Material advances light full-color LED displays
Manufacturers borrow laser-diode fabrication techniques to create LEDs from various material systems with outputs spanning the spectrum.
David Martin and Vincent C. Forte
The light-emitting diode (LED) is essentially a p-n junction semiconductor diode that emits monochromatic light when operated in a forward-biased direction. The basic LED structure consists of the die or light-emitting semiconductor material, a lead frame that holds the die, and encapsulation epoxy surrounding and protecting the die (see Fig. 1). The first commercial LEDs were developed in the 1960s by combining three primary elements--gallium, arsenic, and phosphorus (GaAsP)--to produce a 655-nm red-light source. Although the luminous intensity was very low, with brightness levels of approximately 1 to 10 mcd at 20 mA, these early LEDs were still useful for a variety of applications, mainly as indicators.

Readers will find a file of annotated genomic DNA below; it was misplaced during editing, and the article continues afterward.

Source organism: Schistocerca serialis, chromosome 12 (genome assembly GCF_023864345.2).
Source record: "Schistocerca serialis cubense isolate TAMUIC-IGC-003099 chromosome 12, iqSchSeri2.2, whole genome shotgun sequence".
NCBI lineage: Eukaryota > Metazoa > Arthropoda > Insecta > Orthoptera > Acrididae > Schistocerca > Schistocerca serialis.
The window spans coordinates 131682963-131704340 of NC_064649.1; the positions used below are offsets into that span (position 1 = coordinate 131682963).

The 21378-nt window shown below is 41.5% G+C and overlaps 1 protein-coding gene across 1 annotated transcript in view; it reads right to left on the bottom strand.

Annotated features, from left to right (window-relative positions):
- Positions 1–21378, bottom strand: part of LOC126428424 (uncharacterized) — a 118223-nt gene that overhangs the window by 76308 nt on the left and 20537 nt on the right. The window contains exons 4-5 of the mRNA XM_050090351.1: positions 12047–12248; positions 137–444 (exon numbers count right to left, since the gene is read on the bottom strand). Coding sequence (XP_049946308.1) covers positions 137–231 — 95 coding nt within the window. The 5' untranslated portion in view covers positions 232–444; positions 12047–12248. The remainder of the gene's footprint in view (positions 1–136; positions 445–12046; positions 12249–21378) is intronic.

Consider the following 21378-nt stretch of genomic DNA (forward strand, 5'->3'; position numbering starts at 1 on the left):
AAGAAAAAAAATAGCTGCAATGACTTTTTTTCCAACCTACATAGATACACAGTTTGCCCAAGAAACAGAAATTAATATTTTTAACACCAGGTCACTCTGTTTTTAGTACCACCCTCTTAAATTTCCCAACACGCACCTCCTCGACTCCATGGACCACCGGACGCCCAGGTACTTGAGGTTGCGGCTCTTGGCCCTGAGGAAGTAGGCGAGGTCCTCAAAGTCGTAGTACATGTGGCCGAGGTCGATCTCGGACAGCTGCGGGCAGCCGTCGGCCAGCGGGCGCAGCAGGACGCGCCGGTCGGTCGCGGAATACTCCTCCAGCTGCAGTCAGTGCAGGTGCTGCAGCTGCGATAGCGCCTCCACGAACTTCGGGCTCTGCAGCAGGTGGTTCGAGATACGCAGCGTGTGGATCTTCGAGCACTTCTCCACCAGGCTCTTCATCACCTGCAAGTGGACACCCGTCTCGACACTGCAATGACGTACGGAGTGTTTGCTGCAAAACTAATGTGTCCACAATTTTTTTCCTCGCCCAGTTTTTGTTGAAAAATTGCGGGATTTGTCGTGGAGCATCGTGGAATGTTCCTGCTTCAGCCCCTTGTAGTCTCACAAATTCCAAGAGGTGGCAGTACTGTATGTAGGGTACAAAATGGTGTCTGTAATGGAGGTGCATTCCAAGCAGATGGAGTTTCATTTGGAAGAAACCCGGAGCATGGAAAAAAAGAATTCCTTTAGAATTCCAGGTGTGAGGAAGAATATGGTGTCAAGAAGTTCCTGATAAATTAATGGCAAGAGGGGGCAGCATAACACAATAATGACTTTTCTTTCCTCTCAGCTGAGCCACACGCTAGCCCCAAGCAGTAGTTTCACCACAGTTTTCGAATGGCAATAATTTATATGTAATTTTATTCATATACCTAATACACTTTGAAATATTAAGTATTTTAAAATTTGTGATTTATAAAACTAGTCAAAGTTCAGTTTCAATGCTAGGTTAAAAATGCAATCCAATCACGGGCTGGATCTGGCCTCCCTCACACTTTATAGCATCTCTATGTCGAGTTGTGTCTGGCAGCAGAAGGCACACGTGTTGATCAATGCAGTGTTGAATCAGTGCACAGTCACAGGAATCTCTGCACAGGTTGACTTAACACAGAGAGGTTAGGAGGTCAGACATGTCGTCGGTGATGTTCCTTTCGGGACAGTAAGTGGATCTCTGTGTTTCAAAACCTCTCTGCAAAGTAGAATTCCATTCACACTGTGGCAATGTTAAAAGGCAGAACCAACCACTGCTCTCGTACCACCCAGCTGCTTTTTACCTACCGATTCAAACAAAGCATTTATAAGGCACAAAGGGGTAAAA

Following GaAs¥devices, gallium phosphide (GaP) red LEDs were developed that exhibited very high quantum efficiencies (photons emitted per number of charge carriers--that is, current--through the LED). However, Ga¥LEDs played only a minor role in the growth of new applications for two reasons. First, the 700-nm wavelength emission is in a spectral region in which the sensitivity of the human eye, centered about 550-nm green light, is very low. Therefore, this light does not appear very bright to the eye even though device efficiency is high. Second, this high efficiency is only achieved at low currents--as current increases, the quantum efficiency decreases. This effect is a disadvantage to many users such as outdoor message-sign manufacturers who typically multiplex their LEDs at high currents to achieve brightness levels similar to that of continuous dc lam¥operation. As a result, Ga¥red LEDs are used in only a limited number of applications.
Simply red no longer